The Greeks made no secret of their hostility and coldness towards the 'Frankish Barbarians'. It was especially aggravated by the sacking of Trebizond by the Holy Roman emperor during the First Crusade. But the hostility only added to the growing rift when the Venetians turned the Second Crusade aside to attack Constantinople instead. The French knights who comprised it turned aside and began ravaging their way through Serbia. John III hurried to meet them with a massive army. He also posted garrisons across the borders of Croatia, Serbia, and Bulgaria to prevent the Crusaders from slipping through unopposed. The fighting came to a huge battle in Bulgaria. The Crusaders and their Venetian allies at first defeated the armored Byzantine cavalry with the use of mercenary pikemen, but a sudden counterattack by John III and his Turkish archers routed the Crusader army and shattered their front line.
Nearly 1,000 French soldiers were made prisoners of the Byzantines, and most of them were executed, save for the few knights and Venetian barons who were able to ransom themselves and return to Italy. The disastrous Second Crusade not only disillusioned Europe about the Crusading spirit, and mortified Pope Pius II, but it drove a permanent wedge between Venice and Byzantium. In 1206, John III accused the Catholic Hungarians of having supported the Crusade and annexed southern Hungary. The king was reduced to the status of a vassal, and forced to pay an annual tribute.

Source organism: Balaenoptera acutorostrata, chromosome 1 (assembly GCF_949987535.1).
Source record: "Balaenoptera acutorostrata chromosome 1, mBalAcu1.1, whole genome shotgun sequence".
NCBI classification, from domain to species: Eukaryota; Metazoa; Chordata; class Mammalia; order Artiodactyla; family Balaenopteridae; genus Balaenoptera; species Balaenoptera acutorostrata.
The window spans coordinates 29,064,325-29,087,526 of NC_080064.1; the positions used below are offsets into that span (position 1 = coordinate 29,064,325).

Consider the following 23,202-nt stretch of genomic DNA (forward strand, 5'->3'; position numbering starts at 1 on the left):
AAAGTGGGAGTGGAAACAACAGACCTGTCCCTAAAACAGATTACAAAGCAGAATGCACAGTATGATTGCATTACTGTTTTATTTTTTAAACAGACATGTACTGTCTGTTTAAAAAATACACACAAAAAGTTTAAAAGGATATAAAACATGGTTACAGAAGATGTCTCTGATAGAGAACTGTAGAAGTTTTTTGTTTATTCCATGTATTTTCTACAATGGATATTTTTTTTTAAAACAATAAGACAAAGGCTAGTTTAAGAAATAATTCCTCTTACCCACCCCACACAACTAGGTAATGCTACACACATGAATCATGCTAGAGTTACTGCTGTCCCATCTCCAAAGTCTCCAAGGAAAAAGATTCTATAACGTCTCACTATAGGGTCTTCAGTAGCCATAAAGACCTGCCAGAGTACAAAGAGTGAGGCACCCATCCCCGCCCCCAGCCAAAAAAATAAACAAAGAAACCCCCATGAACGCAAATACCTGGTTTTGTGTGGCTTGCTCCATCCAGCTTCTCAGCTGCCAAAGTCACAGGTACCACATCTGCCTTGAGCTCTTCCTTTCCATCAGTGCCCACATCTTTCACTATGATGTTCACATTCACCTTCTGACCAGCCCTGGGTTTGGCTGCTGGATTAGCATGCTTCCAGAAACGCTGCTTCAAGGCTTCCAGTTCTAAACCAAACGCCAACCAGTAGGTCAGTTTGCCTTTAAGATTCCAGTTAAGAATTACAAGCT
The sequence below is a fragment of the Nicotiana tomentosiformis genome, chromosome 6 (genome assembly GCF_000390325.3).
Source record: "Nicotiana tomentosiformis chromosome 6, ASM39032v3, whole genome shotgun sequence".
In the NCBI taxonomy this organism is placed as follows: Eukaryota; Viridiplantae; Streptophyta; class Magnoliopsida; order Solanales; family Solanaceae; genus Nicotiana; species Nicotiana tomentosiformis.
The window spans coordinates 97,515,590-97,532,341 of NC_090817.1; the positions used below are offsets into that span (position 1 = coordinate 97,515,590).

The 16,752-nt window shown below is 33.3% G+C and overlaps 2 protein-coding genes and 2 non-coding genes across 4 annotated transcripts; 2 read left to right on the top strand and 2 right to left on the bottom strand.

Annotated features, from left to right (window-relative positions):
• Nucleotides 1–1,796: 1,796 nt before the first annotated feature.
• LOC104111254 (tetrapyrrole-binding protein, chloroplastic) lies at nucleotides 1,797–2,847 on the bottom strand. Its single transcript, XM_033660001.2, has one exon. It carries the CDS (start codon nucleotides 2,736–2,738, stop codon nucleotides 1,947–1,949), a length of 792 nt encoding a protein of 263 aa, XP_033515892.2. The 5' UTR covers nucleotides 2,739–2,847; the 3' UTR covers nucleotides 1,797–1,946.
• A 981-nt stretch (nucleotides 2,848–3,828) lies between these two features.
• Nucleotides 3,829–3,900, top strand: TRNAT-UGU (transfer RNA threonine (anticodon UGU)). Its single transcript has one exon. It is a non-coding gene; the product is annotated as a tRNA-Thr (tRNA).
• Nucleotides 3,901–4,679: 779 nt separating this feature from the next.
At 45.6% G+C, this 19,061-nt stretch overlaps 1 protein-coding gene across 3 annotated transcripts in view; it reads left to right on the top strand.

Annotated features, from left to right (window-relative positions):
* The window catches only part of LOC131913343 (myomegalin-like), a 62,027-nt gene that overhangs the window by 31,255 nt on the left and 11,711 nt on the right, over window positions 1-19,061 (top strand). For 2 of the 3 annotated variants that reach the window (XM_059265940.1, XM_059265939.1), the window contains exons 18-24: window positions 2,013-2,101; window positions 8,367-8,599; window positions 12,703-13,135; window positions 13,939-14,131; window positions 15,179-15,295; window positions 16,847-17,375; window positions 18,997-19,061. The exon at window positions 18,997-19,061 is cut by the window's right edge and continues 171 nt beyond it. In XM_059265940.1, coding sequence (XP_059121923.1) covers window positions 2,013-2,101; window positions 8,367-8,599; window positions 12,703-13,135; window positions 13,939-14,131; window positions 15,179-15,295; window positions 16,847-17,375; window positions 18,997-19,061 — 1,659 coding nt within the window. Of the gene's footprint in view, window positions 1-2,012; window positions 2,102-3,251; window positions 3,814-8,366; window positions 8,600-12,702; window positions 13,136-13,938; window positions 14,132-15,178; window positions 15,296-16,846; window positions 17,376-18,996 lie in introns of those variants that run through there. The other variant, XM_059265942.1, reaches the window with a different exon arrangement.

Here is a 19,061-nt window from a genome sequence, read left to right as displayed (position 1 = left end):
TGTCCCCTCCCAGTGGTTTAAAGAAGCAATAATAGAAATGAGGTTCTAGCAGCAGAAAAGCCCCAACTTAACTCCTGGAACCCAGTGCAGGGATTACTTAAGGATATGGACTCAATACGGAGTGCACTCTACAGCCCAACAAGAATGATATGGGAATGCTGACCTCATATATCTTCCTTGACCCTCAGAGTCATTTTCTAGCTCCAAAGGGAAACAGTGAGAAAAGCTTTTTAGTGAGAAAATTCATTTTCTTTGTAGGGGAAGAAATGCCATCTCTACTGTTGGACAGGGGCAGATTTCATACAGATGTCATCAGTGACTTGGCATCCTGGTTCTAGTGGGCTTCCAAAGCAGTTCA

Throughout the rest of the 1200's, the Byzantines waged wars of retaliation against the Catholic nations of Eastern Europe, defeating Poland and eliminating Hungary altogether. Pius II tried to dissuade them, but to no avail. The Greeks fought and killed until they were finally satisfied. The Pope attempted to assassinate the Byzantine emperor John III no less than four times during his reign. However, upon the death of Pius in 1208, Pope Honorius III, fearing the wrath of Byzantine armies on the Papal border, gave in and agreed to an alliance with Constantinople. Although this action angered some of the Orthodox Greeks, there can be no doubt that it accomplished some good and brought an ease to the rift between the churches.